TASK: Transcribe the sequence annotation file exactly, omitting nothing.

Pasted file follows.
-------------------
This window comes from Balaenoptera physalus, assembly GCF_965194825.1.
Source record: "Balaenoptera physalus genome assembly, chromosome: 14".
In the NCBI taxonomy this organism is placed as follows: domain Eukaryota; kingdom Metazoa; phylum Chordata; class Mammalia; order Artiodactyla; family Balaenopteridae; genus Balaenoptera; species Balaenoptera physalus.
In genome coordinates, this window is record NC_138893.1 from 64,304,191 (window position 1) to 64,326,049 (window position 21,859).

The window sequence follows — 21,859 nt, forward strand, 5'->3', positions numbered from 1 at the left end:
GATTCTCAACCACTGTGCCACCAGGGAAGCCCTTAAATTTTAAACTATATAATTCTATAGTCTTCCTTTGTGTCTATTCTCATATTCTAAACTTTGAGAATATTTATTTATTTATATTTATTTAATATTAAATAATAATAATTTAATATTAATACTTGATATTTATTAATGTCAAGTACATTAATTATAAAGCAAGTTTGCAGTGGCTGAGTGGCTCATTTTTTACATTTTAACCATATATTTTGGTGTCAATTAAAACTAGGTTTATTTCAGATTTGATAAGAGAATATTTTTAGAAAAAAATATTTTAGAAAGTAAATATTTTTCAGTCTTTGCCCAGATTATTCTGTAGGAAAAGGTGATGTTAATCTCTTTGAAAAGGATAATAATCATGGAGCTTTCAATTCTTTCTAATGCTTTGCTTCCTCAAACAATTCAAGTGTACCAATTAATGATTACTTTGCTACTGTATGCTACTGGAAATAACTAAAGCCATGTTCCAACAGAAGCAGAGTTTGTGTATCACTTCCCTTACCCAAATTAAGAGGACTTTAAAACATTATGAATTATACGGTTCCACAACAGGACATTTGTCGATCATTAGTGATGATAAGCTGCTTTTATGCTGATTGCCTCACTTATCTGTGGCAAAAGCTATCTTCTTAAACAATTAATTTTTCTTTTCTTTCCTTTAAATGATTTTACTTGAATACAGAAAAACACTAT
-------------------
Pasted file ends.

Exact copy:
This window comes from Balaenoptera physalus, assembly GCF_965194825.1.
Source record: "Balaenoptera physalus genome assembly, chromosome: 14".
In the NCBI taxonomy this organism is placed as follows: domain Eukaryota; kingdom Metazoa; phylum Chordata; class Mammalia; order Artiodactyla; family Balaenopteridae; genus Balaenoptera; species Balaenoptera physalus.
In genome coordinates, this window is record NC_138893.1 from 64,304,191 (window position 1) to 64,326,049 (window position 21,859).

The window sequence follows — 21,859 nt, forward strand, 5'->3', positions numbered from 1 at the left end:
GATTCTCAACCACTGTGCCACCAGGGAAGCCCTTAAATTTTAAACTATATAATTCTATAGTCTTCCTTTGTGTCTATTCTCATATTCTAAACTTTGAGAATATTTATTTATTTATATTTATTTAATATTAAATAATAATAATTTAATATTAATACTTGATATTTATTAATGTCAAGTACATTAATTATAAAGCAAGTTTGCAGTGGCTGAGTGGCTCATTTTTTACATTTTAACCATATATTTTGGTGTCAATTAAAACTAGGTTTATTTCAGATTTGATAAGAGAATATTTTTAGAAAAAAATATTTTAGAAAGTAAATATTTTTCAGTCTTTGCCCAGATTATTCTGTAGGAAAAGGTGATGTTAATCTCTTTGAAAAGGATAATAATCATGGAGCTTTCAATTCTTTCTAATGCTTTGCTTCCTCAAACAATTCAAGTGTACCAATTAATGATTACTTTGCTACTGTATGCTACTGGAAATAACTAAAGCCATGTTCCAACAGAAGCAGAGTTTGTGTATCACTTCCCTTACCCAAATTAAGAGGACTTTAAAACATTATGAATTATACGGTTCCACAACAGGACATTTGTCGATCATTAGTGATGATAAGCTGCTTTTATGCTGATTGCCTCACTTATCTGTGGCAAAAGCTATCTTCTTAAACAATTAATTTTTCTTTTCTTTCCTTTAAATGATTTTACTTGAATACAGAAAAACACTAT